EDIT: There was a TIME analysis of this very issue that recommended Bloomington.
Quote
Moving from Los Angeles to Bloomington, Ind., for example, you'd save 15% on groceries, 61% on housing, 8% on utilities, 14% on transportation and 13% on health care each year. A working person needs to earn only $47,505 a year to live there as well as they did for $75,000 a year in L.A.

and
Quote
In this example, I chose Bloomington because it is typical of the nation's many college towns (Indiana University) that are cheap to live in but also provide cultural, sporting and educational experiences on par with those of big cities. They may be especially appealing to anyone thinking about using their retirement years to take a few courses and pursue a second act in life.

http://www.time.com/time/specials/packages/article/0,28804,1951190_1951189_1951179,00.html
« Last Edit: August 03, 2013, 04:08:04 PM by ch12 »

Undecided

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Re: Cheap but nice places to retire to in US
« Reply #74 on: August 03, 2013, 05:04:40 PM »

We did inflict Sarah Palin on the rest of the nation. (Sorry)

I see your Sarah Paiin and up the ante to one Rick Perry and two George Bushes.  Your move.

Adjusted for population, Palin/Alaska seems tough to beat, but, she didn't actually make the jump to national office like G.W. Bush did, so I'm not sure how I'd call it. I agree, though, that both states contribute a lot in this area.

The first George Bush shouldn't be lumped in with these other people, though.

Spork

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Re: Cheap but nice places to retire to in US
« Reply #75 on: August 03, 2013, 05:08:08 PM »

We did inflict Sarah Palin on the rest of the nation. (Sorry)

I see your Sarah Paiin and up the ante to one Rick Perry and two George Bushes.  Your move.

Adjusted for population, Palin/Alaska seems tough to beat, but, she didn't actually make the jump to national office like G.W. Bush did, so I'm not sure how I'd call it. I agree, though, that both states contribute a lot in this area.

The first George Bush shouldn't be lumped in with these other people, though.

You mean "read my lips, no new taxes... oh wait... sorry"  George Bush?

edit to add: yeah, I know, he's no "junior"... but he was the one that gave us Dan Quayle.  P-O-T-A-T-O-E.
« Last Edit: August 03, 2013, 05:10:22 PM by Spork »

oldtoyota

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Re: Cheap but nice places to retire to in US
« Reply #76 on: August 03, 2013, 05:14:31 PM »
I was about to ask this very question!

I have done some research on the following to narrow down the choices:

--Which states have NO income tax (Florida and NV are two);
--What are the tax rates for each state?
--What areas have weather than would not require large electricity bills?
--What areas are not too close to the coast? (I think damaging storms will increase over time.)

Some cities I came up with (not all meet all of the above criteria) include:

Pittsburgh (cheap but dreary weather)
a place I'd never heard of in Texas (will have to look it up again)
Fayetteville
Las Vegas

New York, I believe, had the highest tax rate (about $2K per year per person) so I would never, ever move there.

I am very interested in Florida but it's practically at sea level.

davisgang90

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Re: Cheap but nice places to retire to in US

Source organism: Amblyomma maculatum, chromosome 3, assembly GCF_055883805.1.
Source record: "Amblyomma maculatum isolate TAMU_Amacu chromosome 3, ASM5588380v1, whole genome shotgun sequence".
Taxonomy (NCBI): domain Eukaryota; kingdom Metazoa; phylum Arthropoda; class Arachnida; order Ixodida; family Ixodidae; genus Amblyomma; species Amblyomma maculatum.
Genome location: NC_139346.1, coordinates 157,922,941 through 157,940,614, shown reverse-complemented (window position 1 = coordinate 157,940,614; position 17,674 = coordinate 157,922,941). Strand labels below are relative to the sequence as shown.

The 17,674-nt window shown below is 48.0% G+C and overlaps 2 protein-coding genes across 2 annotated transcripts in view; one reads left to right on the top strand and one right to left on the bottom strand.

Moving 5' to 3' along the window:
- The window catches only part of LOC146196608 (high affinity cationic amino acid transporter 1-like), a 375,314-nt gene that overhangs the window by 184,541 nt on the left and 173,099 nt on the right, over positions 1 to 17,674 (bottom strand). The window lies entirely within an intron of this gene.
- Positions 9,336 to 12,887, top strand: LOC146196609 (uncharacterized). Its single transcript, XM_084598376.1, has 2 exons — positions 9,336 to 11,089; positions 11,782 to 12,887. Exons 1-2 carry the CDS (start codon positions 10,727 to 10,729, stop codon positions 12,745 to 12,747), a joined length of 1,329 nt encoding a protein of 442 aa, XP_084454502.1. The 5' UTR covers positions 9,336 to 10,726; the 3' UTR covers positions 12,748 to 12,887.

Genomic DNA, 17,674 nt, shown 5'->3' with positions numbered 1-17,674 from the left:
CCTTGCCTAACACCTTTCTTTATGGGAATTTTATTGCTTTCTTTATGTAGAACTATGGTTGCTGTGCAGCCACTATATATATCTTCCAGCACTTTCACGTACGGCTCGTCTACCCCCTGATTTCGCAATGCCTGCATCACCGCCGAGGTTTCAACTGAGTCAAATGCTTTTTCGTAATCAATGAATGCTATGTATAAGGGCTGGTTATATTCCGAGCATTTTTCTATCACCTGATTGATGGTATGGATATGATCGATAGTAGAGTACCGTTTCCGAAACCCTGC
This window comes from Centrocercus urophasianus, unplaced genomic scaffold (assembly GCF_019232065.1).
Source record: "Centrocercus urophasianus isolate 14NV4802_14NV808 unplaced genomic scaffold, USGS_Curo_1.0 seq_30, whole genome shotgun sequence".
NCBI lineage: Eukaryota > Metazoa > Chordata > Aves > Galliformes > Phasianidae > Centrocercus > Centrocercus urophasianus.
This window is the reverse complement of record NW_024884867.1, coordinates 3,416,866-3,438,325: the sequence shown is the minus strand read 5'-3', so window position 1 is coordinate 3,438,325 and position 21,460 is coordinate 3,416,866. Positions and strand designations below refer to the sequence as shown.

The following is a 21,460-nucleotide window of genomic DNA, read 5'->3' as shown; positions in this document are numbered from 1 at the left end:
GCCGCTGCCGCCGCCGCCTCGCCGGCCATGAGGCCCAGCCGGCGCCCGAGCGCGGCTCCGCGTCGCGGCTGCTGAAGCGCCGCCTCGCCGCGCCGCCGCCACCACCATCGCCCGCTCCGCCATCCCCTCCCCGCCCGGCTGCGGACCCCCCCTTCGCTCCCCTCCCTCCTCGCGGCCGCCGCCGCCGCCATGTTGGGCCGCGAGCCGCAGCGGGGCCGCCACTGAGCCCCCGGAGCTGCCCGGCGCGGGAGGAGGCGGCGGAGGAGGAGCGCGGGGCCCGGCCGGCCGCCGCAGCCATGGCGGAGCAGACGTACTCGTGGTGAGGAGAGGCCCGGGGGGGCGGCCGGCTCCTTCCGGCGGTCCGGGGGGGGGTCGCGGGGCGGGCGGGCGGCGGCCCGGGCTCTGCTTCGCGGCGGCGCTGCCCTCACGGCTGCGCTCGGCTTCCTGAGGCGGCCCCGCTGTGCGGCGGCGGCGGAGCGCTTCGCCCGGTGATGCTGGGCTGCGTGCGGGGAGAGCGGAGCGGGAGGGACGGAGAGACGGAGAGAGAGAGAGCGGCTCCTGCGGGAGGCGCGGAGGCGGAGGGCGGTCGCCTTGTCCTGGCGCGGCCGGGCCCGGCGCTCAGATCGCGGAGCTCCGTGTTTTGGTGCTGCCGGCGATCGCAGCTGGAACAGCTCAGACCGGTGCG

« Reply #77 on: August 03, 2013, 05:14:59 PM »
Quayle looks like a Rhodes scholar compared to Joe Biden.  Just sayin.

davisgang90

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Re: Cheap but nice places to retire to in US
« Reply #78 on: August 03, 2013, 05:17:00 PM »
I was about to ask this very question!

I have done some research on the following to narrow down the choices:

--Which states have NO income tax (Florida and NV are two);
--What are the tax rates for each state?
--What areas have weather than would not require large electricity bills?
--What areas are not too close to the coast? (I think damaging storms will increase over time.)

Some cities I came up with (not all meet all of the above criteria) include:

Pittsburgh (cheap but dreary weather)
a place I'd never heard of in Texas (will have to look it up again)
Fayetteville
Las Vegas

New York, I believe, had the highest tax rate (about $2K per year per person) so I would never, ever move there.

I am very interested in Florida but it's practically at sea level.
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oldtoyota

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Re: Cheap but nice places to retire to in US
« Reply #79 on: August 03, 2013, 05:18:02 PM »
I hear North Carolina is nice and inexpensive.


NC is a nice place to live.  Our current whack-job legislature is hell-bent on fixing that, though.

Yeah. Isn't something strange happening with the gas tax? People who drive hybrids have to pay more or something? I can't quite recall, but I remember thinking it was backwards.


Spork

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Re: Cheap but nice places to retire to in US
« Reply #80 on: August 03, 2013, 05:32:20 PM »
Quayle looks like a Rhodes scholar compared to Joe Biden.  Just sayin.

Same guy, different party.

Spork

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Re: Cheap but nice places to retire to in US
« Reply #81 on: August 03, 2013, 05:37:45 PM »
I was about to ask this very question!

I have done some research on the following to narrow down the choices:

--Which states have NO income tax (Florida and NV are two);
--What are the tax rates for each state?
--What areas have weather than would not require large electricity bills?
--What areas are not too close to the coast? (I think damaging storms will increase over time.)